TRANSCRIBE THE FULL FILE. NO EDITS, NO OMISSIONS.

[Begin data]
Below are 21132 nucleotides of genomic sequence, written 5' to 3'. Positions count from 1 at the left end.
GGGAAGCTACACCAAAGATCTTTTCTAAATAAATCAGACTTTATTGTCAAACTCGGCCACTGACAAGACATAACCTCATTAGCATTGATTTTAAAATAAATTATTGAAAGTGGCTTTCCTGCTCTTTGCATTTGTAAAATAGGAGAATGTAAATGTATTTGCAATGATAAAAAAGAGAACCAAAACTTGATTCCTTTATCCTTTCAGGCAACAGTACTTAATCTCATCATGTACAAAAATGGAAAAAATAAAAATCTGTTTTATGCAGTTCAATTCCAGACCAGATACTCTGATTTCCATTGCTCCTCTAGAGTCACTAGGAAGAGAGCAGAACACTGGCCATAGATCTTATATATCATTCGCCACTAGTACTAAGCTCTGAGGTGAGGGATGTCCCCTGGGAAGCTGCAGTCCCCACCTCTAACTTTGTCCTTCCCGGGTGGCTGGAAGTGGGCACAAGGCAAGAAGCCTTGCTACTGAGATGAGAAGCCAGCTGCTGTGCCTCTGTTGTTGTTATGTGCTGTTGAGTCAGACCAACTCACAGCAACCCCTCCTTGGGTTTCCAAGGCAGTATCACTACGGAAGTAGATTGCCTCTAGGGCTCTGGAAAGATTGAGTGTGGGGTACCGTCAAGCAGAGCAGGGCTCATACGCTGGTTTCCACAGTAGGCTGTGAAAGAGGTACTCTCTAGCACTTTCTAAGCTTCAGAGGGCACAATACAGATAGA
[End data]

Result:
Below are 21132 nucleotides of genomic sequence, written 5' to 3'. Positions count from 1 at the left end.
GGGAAGCTACACCAAAGATCTTTTCTAAATAAATCAGACTTTATTGTCAAACTCGGCCACTGACAAGACATAACCTCATTAGCATTGATTTTAAAATAAATTATTGAAAGTGGCTTTCCTGCTCTTTGCATTTGTAAAATAGGAGAATGTAAATGTATTTGCAATGATAAAAAAGAGAACCAAAACTTGATTCCTTTATCCTTTCAGGCAACAGTACTTAATCTCATCATGTACAAAAATGGAAAAAATAAAAATCTGTTTTATGCAGTTCAATTCCAGACCAGATACTCTGATTTCCATTGCTCCTCTAGAGTCACTAGGAAGAGAGCAGAACACTGGCCATAGATCTTATATATCATTCGCCACTAGTACTAAGCTCTGAGGTGAGGGATGTCCCCTGGGAAGCTGCAGTCCCCACCTCTAACTTTGTCCTTCCCGGGTGGCTGGAAGTGGGCACAAGGCAAGAAGCCTTGCTACTGAGATGAGAAGCCAGCTGCTGTGCCTCTGTTGTTGTTATGTGCTGTTGAGTCAGACCAACTCACAGCAACCCCTCCTTGGGTTTCCAAGGCAGTATCACTACGGAAGTAGATTGCCTCTAGGGCTCTGGAAAGATTGAGTGTGGGGTACCGTCAAGCAGAGCAGGGCTCATACGCTGGTTTCCACAGTAGGCTGTGAAAGAGGTACTCTCTAGCACTTTCTAAGCTTCAGAGGGCACAATACAGATAGA